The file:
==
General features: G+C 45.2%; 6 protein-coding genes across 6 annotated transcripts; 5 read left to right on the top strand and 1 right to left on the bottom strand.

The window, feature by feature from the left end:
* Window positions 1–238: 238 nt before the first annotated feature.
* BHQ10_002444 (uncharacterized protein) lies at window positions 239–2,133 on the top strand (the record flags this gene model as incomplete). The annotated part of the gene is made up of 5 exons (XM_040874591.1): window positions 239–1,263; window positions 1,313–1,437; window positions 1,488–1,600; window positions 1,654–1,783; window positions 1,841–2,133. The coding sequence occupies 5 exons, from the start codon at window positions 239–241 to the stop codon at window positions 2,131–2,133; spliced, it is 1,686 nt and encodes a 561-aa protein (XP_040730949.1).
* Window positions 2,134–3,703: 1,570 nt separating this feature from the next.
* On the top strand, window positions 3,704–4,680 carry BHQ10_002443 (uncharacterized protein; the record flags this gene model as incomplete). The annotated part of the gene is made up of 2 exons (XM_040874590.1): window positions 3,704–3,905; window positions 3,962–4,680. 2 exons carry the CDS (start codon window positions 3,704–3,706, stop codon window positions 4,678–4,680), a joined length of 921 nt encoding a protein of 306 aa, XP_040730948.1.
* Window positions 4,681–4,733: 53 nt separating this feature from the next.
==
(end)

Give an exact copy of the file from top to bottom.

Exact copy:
General features: G+C 45.2%; 6 protein-coding genes across 6 annotated transcripts; 5 read left to right on the top strand and 1 right to left on the bottom strand.

The window, feature by feature from the left end:
* Window positions 1–238: 238 nt before the first annotated feature.
* BHQ10_002444 (uncharacterized protein) lies at window positions 239–2,133 on the top strand (the record flags this gene model as incomplete). The annotated part of the gene is made up of 5 exons (XM_040874591.1): window positions 239–1,263; window positions 1,313–1,437; window positions 1,488–1,600; window positions 1,654–1,783; window positions 1,841–2,133. The coding sequence occupies 5 exons, from the start codon at window positions 239–241 to the stop codon at window positions 2,131–2,133; spliced, it is 1,686 nt and encodes a 561-aa protein (XP_040730949.1).
* Window positions 2,134–3,703: 1,570 nt separating this feature from the next.
* On the top strand, window positions 3,704–4,680 carry BHQ10_002443 (uncharacterized protein; the record flags this gene model as incomplete). The annotated part of the gene is made up of 2 exons (XM_040874590.1): window positions 3,704–3,905; window positions 3,962–4,680. 2 exons carry the CDS (start codon window positions 3,704–3,706, stop codon window positions 4,678–4,680), a joined length of 921 nt encoding a protein of 306 aa, XP_040730948.1.
* Window positions 4,681–4,733: 53 nt separating this feature from the next.